An unspoken assumption about the behavioral healthcare field is that an inherent value is placed on the truth. We talk about helping people move out of denial so they can recognize the truth in their lives; we ferret out the true causes of illness; and we help people understand their own truth. Yet when it comes to living our own truth, behavioral healthcare professionals seem just as likely as anyone else to avoid it when it's uncomfortable.
A pervasive example is the hush-hush approach many adhere to about discussing personal experiences of mental illness. The truth is that many behavioral healthcare professionals have been diagnosed with a mental illness at some time in their lives. Yet instead of using this as an asset and a bridge for connecting to those they serve, this information usually is kept out of sight—undisclosed.”
We decided this truth was worth shining the light on because sharing our experiences is powerful and makes an amazing difference. When we speak our own truth about recovering from mental illnesses, we lessen the influence of our strongest foes: prejudice and discrimination. What if we all could share our lives more deeply without fear of retribution?
Retribution is a fairly strong word, but let's not shy away from it. Let's take it on! The four of us have had so many people tell us at conferences where we've shared our personal recovery stories that they'd like to share their own experiences too. When we asked them what holds them back, they describe fears of retribution and discrimination at their workplaces.
The more we thought about this, the more we realized the profound contradiction: Those who have chosen a behavioral healthcare career can't admit to experiencing the same challenges that plague those they serve. We know that prejudice in behavioral healthcare settings can be stronger than anywhere else, and that prejudice doesn't stop with the people we serve. It extends to those who deliver services. We want to help remove these prejudicial attitudes and discriminatory practices in behavioral healthcare professionals' workplaces.
If we could make it safer for behavioral healthcare professionals to talk about their own personal or family experiences of living with mental illnesses, we could have a dramatic impact on prejudice and discrimination toward staff and service users. Furthermore, this could open the door of “mutuality” for professionals, which has been a key factor in making peer support such a valuable asset in the healing professions.
Research on prejudice and discrimination tells us that the most effective way to wipe them out is through personal relationships and truthful information. For example, say a new family moves into your neighborhood. You meet them and like them. Your kids are the same age as theirs. You see them each morning because you walk your dogs at the same time. Some mornings you walk together, and a friendship develops between you. One morning they tell you that they have medical appointments coming up.
“Anything serious?” you ask.
“Just routine, but we're looking forward to it because both my son and I may need a medication adjustment.”
You're a little concerned so you ask, “What are the medications for?”
“Both my son and I have been diagnosed with a mental illness, and we take medications regularly and also go to self-help programs to keep us on an even keel.”
By now your connection with your neighbors is strong enough that your compassion for them prevents any adverse reactions you may have otherwise felt.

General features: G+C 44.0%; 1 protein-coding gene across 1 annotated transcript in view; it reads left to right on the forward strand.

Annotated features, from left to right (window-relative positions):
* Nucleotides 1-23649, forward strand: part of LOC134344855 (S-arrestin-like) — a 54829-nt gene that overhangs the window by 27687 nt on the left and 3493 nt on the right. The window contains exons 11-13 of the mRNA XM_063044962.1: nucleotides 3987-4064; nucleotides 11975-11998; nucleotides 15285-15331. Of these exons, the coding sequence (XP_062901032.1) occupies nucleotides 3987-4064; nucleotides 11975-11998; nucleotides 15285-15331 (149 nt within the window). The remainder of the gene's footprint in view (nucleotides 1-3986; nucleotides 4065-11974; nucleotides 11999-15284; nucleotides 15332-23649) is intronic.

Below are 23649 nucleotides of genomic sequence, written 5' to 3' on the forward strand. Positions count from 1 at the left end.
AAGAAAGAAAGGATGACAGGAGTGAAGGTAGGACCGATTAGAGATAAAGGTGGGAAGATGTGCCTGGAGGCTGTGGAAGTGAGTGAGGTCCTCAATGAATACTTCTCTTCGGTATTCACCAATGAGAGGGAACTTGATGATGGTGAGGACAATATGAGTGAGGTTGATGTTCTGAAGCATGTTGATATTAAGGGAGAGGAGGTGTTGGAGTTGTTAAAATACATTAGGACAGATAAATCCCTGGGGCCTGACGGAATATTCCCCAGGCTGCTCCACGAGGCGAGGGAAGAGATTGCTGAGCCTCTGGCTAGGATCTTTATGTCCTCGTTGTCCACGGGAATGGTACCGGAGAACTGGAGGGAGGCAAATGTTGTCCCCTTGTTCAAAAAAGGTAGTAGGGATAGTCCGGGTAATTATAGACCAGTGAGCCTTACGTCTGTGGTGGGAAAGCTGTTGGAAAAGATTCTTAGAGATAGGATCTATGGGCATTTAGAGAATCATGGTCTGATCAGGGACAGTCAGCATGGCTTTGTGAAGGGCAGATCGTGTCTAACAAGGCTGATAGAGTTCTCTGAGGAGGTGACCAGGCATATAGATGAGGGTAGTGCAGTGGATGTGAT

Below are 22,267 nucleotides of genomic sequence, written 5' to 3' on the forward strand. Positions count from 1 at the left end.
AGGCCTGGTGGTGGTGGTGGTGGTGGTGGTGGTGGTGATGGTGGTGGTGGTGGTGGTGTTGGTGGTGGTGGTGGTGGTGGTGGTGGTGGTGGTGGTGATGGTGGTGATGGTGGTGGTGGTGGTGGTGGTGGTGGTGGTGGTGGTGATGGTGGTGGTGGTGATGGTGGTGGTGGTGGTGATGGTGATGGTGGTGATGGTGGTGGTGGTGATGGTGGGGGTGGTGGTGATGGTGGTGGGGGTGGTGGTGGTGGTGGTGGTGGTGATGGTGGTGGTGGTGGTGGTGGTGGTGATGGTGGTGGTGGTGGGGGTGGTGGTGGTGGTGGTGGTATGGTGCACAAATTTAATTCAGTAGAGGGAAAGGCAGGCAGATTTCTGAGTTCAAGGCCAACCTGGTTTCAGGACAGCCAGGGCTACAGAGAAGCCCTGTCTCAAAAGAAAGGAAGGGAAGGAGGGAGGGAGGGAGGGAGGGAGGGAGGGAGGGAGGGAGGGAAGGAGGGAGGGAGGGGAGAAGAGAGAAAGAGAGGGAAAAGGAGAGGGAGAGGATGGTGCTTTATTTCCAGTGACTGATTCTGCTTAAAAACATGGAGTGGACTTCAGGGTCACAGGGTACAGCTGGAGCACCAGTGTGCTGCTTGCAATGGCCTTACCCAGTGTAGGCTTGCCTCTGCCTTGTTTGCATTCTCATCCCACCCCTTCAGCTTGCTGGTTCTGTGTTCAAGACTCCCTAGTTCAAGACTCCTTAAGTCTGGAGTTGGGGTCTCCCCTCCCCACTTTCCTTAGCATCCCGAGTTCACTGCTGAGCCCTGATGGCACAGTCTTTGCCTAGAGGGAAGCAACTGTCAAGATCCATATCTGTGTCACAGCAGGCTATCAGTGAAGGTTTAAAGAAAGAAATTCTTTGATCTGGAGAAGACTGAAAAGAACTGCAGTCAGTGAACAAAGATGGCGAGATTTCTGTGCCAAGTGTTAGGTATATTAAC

Campaigns against prejudice and discrimination during the past few years have taught us that this scenario and others like it regularly play out in communities nationwide. They are working. Yet what's keeping these same techniques from being effective at our own workplaces? Why are we afraid to tell each other that we have the same conditions as those we provide services to? Why have we shied away from telling those we serve that we have the same conditions they are trying to recover from?
Perhaps we prefer the illusion of being the “well ones” who help the “sick ones.” Once we realize our “oneness,” the invisible curtain of the “we/they” duality begins to rise, and we get uncomfortable about what might be exposed. It's then that we realize we are no longer immune, and that we too could become entangled in mental illness's gnarly tentacles.
Even if we feel safe enough to raise the curtain, it's still not easy to talk about our vulnerabilities. Here's a brief description of what it was like for Lori. Notice how hard it was for her to speak up, and how difficult it was for the team to know how to respond.
“When I first realized that recovery was possible for me, I was able to start telling people about my own personal experience with mental illnesses. The hardest place to talk about this was at work. I wanted to speak up but I also wanted to be a member of the team and to just go along with the thinking of the group. The longer I didn't speak up, the more resentful I became toward my team because I felt they weren't focusing on people's potential to recover. When people who were receiving services would give the team a hard time, I wanted to cheer. I remember one time a member of the clinical team complained that the ‘consumer’ refused to let her into her house, and I wanted to stand up and shout ‘yes!’
“I realized that my integrity was out of whack, since I was pretending to go along yet I had completely different ideas about the course we should be taking. So I spoke up. I told the team that I had the same illnesses and took the same medications as the ‘consumer’ and that I didn't think the approach they were taking was helpful. In retrospect, I could have handled it better—in ways that were more about me and less negative toward what I saw happening. I'm better now at telling the truth in ways that promote a deeper understanding instead of just being irritating.
“My truth telling changed the relationship I had to the team. I was treated more as an outsider for several weeks. I'm sure it was very uncomfortable for them because they are taught to not form friendships with people who have mental illnesses, and now that they knew I had one, what were they supposed to do with me? I was one of those people. My teammates kept me at a safe distance. Yet underneath the distance, I could feel some of the team supporting me and agreeing with me. They just couldn't speak it yet, just as I couldn't in the beginning.”
How can we handle our own internal feelings once we speak up? Ed's story has a glimpse of the internal struggle to maintain dignity. Note Ed's remarkable way of using the experience to learn more about himself.